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Date:      Sat, 2 May 2020 08:59:46 +0200
From:      Arne Steinkamm <freebsd-questions@Steinkamm.COM>
To:        Per Hedeland <per@hedeland.org>
Cc:        freebsd-questions@freebsd.org, arne@steinkamm.com
Subject:   Re: FreeBSD-speedometer?
Message-ID:  <20200502065946.GA82984@trajan.stk.cx>
In-Reply-To: <d7df3554-8575-99a1-ff59-03d6d517c6c0@hedeland.org>
References:  <FBFC422E-71A7-4AB4-9AD8-C4D3FB5E7CBE@kukulies.org> <20200501213912.GB83180@trajan.stk.cx> <d7df3554-8575-99a1-ff59-03d6d517c6c0@hedeland.org>

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On Sat, May 02, 2020 at 08:52:38AM +0200, Per Hedeland wrote:
> On 2020-05-01 23:39, Arne Steinkamm wrote:
> >
> > My command line tool to get a first idea of the integer(!) single-core(!)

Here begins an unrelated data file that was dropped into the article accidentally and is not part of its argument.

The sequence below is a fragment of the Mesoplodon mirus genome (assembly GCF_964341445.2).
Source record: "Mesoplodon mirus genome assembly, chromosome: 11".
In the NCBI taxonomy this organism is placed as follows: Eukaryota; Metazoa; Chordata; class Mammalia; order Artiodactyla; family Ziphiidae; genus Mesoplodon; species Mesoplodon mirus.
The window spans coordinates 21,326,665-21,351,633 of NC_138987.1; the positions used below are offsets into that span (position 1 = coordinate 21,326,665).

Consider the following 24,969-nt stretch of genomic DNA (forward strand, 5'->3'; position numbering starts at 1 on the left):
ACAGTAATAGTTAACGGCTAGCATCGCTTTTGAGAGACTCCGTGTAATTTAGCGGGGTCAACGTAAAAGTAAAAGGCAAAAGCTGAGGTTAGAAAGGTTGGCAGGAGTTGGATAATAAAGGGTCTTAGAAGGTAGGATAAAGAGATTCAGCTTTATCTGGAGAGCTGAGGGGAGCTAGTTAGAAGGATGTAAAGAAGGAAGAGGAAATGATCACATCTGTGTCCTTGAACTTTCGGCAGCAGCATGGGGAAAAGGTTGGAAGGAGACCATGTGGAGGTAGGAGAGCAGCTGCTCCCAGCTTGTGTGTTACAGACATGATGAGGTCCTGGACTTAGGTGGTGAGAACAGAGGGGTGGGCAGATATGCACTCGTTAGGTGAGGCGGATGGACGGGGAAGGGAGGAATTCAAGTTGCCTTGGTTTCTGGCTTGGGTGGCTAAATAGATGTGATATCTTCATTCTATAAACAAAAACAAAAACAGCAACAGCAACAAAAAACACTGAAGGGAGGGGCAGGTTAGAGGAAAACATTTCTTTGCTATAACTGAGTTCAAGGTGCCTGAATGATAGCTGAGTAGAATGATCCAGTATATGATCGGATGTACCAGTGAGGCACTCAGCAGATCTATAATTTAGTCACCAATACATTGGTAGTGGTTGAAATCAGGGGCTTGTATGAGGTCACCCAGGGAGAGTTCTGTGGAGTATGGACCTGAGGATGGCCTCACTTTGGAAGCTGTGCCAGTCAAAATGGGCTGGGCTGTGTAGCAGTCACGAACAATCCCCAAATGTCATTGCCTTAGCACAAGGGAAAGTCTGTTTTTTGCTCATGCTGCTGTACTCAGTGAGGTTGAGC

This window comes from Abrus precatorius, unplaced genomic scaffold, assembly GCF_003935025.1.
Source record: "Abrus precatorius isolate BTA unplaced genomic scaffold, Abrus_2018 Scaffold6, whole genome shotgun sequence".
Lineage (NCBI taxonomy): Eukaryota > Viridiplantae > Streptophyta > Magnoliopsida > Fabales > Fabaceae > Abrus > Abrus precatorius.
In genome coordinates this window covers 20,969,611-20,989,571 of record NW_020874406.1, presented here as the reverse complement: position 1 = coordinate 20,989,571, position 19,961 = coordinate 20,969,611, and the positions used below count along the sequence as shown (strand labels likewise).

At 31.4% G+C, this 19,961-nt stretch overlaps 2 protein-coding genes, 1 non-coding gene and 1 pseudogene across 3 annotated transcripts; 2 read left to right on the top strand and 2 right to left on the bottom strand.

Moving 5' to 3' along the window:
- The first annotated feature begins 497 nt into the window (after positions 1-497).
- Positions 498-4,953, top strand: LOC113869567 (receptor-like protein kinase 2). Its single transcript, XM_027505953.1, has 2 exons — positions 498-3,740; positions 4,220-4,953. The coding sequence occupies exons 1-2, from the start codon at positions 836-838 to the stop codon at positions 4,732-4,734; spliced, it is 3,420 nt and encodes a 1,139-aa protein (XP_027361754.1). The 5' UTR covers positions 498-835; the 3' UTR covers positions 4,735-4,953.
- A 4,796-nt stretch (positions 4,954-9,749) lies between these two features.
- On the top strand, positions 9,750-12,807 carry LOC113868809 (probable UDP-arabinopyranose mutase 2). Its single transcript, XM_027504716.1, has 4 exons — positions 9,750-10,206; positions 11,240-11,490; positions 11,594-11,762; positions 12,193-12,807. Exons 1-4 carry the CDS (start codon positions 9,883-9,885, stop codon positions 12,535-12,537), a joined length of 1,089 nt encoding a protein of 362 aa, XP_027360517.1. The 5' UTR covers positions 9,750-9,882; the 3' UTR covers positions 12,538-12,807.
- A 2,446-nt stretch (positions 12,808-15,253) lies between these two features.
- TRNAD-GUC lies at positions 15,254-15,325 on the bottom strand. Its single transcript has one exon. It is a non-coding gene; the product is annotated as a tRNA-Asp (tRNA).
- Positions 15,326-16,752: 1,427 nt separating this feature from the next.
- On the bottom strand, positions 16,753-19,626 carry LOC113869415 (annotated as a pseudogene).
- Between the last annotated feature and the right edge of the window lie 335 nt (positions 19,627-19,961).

> > performance is this (attention: "time" is also in most shells a builtin)
> >
> > % echo '99999^99999' | time bc > /dev/null
> >
> > A few examples:
> >
> > CPU: Intel(R) Xeon(R) CPU E3-1225 v5 @ 3.30GHz (3312.16-MHz K8-class CPU)
> >
> >         1.83 real         1.83 user         0.00 sys
> 
> Surely that can't be right - with 12.1-RELEASE on Intel(R) Core(TM)
> i7-2600 CPU @ 3.40GHz, I get:
> 
>       179.72 real       179.67 user         0.01 sys
> 
> Perhaps you meant '99999^9999'? With that I get:
> 
>         1.80 real         1.80 user         0.00 sys
> 

You're right. It wanted to bring in the rpi and learned the hard way, that
99999^99999 is far too much.
So I changed to 9999^99999 and forgot to change the text already written.

.//. Arne

-- 
Arne Steinkamm         | Home:     Mail: arne<at>steinkamm<dot>com



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